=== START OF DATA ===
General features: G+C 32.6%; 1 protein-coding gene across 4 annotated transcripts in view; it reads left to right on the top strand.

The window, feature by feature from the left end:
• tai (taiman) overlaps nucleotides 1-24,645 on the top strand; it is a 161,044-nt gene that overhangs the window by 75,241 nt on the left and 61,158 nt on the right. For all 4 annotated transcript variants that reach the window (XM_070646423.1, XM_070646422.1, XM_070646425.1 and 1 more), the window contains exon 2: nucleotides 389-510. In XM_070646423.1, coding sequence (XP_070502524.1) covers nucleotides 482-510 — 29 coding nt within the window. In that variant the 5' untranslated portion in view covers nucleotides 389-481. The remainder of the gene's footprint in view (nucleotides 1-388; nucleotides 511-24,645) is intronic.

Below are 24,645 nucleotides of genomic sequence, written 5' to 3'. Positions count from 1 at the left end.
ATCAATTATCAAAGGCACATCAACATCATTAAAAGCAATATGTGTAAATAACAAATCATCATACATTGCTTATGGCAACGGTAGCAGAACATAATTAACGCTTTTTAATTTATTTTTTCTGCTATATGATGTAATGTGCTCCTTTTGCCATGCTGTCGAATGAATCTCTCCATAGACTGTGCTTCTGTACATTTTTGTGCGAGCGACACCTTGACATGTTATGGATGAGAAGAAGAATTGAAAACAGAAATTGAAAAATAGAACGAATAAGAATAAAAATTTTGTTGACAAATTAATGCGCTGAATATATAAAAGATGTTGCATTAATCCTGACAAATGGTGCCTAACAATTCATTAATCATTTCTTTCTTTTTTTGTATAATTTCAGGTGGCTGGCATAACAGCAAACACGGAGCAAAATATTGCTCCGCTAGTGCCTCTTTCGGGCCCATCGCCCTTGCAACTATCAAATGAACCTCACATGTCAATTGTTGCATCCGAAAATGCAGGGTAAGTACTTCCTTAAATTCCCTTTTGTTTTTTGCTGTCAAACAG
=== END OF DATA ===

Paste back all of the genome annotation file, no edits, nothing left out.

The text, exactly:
General features: G+C 32.6%; 1 protein-coding gene across 4 annotated transcripts in view; it reads left to right on the top strand.

The window, feature by feature from the left end:
• tai (taiman) overlaps nucleotides 1-24,645 on the top strand; it is a 161,044-nt gene that overhangs the window by 75,241 nt on the left and 61,158 nt on the right. For all 4 annotated transcript variants that reach the window (XM_070646423.1, XM_070646422.1, XM_070646425.1 and 1 more), the window contains exon 2: nucleotides 389-510. In XM_070646423.1, coding sequence (XP_070502524.1) covers nucleotides 482-510 — 29 coding nt within the window. In that variant the 5' untranslated portion in view covers nucleotides 389-481. The remainder of the gene's footprint in view (nucleotides 1-388; nucleotides 511-24,645) is intronic.

Below are 24,645 nucleotides of genomic sequence, written 5' to 3'. Positions count from 1 at the left end.
ATCAATTATCAAAGGCACATCAACATCATTAAAAGCAATATGTGTAAATAACAAATCATCATACATTGCTTATGGCAACGGTAGCAGAACATAATTAACGCTTTTTAATTTATTTTTTCTGCTATATGATGTAATGTGCTCCTTTTGCCATGCTGTCGAATGAATCTCTCCATAGACTGTGCTTCTGTACATTTTTGTGCGAGCGACACCTTGACATGTTATGGATGAGAAGAAGAATTGAAAACAGAAATTGAAAAATAGAACGAATAAGAATAAAAATTTTGTTGACAAATTAATGCGCTGAATATATAAAAGATGTTGCATTAATCCTGACAAATGGTGCCTAACAATTCATTAATCATTTCTTTCTTTTTTTGTATAATTTCAGGTGGCTGGCATAACAGCAAACACGGAGCAAAATATTGCTCCGCTAGTGCCTCTTTCGGGCCCATCGCCCTTGCAACTATCAAATGAACCTCACATGTCAATTGTTGCATCCGAAAATGCAGGGTAAGTACTTCCTTAAATTCCCTTTTGTTTTTTGCTGTCAAACAG